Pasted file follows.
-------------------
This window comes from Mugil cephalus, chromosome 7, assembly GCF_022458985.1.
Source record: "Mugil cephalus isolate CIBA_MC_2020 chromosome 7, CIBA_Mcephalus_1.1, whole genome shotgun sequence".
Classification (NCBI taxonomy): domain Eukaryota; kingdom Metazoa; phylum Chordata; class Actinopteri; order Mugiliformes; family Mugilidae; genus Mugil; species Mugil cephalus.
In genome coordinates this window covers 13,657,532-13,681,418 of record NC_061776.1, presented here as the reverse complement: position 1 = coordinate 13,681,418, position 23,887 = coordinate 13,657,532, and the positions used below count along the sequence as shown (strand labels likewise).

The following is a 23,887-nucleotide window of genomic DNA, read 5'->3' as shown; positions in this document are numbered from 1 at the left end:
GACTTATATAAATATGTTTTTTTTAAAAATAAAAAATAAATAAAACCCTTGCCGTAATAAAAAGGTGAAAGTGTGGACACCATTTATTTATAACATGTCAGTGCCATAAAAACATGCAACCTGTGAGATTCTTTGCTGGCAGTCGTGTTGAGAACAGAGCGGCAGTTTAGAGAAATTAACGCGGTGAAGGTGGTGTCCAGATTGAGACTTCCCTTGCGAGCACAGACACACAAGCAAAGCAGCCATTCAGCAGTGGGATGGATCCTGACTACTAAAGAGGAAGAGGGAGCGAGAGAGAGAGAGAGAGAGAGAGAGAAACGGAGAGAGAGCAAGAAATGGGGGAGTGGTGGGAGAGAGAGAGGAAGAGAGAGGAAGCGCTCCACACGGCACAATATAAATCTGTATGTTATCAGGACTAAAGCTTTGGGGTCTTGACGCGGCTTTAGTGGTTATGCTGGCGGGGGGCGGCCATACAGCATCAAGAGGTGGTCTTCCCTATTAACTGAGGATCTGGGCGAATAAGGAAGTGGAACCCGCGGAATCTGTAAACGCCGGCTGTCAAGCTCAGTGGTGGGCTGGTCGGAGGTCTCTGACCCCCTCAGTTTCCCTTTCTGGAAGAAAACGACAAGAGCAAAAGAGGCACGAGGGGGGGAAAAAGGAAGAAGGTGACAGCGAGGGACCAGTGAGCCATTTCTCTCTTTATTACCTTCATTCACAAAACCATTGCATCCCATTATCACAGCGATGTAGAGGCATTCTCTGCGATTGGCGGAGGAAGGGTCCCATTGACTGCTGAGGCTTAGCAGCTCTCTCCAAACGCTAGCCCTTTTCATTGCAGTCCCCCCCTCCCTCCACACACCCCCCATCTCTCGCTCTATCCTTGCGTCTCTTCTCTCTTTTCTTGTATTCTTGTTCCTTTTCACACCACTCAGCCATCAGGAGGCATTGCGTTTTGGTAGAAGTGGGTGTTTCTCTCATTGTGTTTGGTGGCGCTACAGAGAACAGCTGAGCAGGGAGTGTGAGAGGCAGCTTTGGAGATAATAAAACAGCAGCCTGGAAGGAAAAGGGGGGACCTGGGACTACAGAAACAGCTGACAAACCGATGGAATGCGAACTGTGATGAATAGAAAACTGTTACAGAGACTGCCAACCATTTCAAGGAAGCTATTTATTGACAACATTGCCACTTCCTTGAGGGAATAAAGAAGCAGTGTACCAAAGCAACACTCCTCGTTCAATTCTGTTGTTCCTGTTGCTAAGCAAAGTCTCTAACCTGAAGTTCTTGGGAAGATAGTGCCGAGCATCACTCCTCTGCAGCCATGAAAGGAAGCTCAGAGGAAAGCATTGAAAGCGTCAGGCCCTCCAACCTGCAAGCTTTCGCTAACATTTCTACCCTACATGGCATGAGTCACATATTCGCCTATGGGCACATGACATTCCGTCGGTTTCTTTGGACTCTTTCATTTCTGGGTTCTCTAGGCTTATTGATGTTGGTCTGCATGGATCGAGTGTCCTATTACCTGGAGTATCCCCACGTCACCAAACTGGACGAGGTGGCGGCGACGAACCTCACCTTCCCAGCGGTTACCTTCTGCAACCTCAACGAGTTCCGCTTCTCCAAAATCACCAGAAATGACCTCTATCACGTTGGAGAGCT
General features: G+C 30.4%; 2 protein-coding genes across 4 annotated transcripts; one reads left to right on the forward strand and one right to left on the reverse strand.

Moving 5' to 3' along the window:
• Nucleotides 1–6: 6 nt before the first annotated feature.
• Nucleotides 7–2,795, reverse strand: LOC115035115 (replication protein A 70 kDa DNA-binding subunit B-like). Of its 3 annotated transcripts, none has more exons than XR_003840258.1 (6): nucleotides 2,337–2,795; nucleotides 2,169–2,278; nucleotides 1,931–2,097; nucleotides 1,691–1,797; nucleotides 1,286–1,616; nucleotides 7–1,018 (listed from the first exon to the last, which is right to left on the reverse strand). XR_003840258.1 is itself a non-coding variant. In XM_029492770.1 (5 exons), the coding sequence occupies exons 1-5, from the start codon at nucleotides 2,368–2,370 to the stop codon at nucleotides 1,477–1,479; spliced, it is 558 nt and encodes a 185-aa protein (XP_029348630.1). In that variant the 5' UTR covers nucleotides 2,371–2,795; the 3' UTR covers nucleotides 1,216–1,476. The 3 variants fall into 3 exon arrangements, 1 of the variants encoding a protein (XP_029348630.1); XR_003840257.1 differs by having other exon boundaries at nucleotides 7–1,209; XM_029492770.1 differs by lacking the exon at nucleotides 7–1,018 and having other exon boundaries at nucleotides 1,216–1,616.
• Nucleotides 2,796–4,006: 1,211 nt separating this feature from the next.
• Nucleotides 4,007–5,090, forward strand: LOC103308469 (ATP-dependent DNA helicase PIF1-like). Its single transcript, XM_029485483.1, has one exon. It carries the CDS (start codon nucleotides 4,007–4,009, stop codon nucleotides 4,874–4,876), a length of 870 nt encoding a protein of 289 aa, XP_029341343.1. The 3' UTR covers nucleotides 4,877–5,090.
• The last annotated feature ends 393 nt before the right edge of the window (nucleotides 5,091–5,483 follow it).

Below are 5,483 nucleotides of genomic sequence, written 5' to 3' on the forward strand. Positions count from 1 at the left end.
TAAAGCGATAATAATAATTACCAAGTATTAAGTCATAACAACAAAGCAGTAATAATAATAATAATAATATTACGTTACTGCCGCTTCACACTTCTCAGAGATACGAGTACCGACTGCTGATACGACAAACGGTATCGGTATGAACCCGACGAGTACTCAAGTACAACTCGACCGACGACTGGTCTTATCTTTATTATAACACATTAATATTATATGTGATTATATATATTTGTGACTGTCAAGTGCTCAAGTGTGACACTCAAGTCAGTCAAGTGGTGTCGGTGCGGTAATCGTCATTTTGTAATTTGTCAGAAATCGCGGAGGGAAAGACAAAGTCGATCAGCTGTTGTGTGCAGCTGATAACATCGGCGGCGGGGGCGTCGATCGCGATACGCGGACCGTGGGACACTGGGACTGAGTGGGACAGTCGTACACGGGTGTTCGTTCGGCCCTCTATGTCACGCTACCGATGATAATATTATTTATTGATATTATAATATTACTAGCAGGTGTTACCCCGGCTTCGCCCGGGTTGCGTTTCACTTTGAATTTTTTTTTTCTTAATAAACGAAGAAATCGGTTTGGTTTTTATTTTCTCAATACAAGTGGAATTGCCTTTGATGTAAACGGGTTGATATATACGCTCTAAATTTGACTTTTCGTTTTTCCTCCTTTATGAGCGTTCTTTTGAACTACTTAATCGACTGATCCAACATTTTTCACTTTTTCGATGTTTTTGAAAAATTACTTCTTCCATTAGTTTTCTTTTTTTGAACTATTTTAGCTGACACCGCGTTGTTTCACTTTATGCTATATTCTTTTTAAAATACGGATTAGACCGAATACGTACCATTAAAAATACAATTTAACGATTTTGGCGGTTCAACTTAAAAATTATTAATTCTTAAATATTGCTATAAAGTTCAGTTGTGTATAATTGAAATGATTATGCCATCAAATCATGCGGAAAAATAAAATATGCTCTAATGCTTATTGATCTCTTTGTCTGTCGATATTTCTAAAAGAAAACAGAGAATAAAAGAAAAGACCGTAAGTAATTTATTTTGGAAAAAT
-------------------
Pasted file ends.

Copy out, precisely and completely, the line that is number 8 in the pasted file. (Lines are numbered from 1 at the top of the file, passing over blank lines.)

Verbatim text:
Moving 5' to 3' along the window: